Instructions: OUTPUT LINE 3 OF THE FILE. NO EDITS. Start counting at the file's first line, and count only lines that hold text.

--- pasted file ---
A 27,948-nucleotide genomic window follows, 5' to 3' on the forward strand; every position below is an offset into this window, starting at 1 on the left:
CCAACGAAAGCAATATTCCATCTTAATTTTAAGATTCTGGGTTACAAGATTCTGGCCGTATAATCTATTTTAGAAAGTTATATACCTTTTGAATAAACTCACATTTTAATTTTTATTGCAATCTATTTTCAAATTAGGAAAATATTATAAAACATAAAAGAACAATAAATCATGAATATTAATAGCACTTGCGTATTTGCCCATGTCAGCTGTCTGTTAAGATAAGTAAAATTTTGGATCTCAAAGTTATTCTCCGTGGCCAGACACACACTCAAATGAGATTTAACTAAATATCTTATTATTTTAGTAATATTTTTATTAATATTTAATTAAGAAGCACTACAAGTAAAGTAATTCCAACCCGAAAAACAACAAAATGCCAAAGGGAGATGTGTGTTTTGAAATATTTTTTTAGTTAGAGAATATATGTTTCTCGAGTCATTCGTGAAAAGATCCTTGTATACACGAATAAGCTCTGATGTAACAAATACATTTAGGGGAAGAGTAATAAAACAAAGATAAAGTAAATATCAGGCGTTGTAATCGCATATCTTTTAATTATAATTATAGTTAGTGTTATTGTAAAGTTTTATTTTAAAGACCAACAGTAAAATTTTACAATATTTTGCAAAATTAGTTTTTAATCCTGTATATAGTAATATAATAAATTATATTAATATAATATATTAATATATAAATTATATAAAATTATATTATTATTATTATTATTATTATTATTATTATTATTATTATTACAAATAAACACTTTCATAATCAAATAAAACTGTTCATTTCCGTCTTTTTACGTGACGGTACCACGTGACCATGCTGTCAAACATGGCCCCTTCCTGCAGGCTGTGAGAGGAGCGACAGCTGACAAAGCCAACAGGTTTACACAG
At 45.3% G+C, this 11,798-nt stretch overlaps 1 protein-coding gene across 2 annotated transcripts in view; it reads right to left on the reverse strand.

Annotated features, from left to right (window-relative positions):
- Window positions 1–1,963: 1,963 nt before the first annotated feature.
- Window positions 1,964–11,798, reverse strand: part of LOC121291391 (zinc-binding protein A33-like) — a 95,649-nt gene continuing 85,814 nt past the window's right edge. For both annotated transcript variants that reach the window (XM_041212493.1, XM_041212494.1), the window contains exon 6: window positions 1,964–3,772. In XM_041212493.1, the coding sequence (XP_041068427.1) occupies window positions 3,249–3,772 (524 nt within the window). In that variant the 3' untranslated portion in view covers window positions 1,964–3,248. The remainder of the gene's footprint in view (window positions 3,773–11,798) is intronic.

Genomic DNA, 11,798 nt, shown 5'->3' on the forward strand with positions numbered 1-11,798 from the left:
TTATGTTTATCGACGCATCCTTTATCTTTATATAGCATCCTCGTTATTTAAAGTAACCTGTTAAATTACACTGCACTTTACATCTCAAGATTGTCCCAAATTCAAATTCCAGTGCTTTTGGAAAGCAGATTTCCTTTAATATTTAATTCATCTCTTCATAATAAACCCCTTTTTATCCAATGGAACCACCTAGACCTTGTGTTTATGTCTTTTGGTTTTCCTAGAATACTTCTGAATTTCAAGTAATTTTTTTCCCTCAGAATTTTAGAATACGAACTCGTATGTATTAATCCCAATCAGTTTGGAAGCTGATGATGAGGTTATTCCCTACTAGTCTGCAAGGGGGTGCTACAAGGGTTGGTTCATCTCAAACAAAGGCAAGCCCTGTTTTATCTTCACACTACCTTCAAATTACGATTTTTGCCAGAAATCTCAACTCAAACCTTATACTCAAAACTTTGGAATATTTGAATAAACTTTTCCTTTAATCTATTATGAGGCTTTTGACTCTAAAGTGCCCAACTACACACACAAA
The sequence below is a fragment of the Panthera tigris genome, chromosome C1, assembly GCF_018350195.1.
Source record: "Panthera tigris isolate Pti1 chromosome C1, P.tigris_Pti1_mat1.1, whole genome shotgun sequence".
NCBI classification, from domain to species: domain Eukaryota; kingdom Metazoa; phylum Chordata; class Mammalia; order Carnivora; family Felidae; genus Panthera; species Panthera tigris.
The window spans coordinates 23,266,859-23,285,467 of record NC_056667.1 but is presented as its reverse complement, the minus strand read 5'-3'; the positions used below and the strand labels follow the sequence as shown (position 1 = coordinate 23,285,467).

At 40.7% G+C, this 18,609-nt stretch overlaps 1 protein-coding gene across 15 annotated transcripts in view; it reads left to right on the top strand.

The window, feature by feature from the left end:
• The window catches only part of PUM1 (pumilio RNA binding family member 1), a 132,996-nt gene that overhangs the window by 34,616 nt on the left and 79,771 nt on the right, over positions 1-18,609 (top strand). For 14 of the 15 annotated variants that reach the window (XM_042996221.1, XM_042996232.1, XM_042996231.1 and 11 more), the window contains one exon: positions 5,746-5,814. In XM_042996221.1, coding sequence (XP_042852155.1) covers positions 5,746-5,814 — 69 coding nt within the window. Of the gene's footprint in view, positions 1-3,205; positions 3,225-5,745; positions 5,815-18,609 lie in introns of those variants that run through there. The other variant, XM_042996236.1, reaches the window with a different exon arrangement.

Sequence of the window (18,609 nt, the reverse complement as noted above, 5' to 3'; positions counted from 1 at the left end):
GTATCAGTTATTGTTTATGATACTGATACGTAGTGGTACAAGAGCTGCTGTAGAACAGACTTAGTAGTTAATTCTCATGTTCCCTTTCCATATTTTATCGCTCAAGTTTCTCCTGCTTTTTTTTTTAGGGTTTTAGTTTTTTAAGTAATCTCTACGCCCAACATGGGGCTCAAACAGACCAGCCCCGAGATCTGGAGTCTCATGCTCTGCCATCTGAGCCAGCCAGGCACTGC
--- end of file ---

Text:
At 45.3% G+C, this 11,798-nt stretch overlaps 1 protein-coding gene across 2 annotated transcripts in view; it reads right to left on the reverse strand.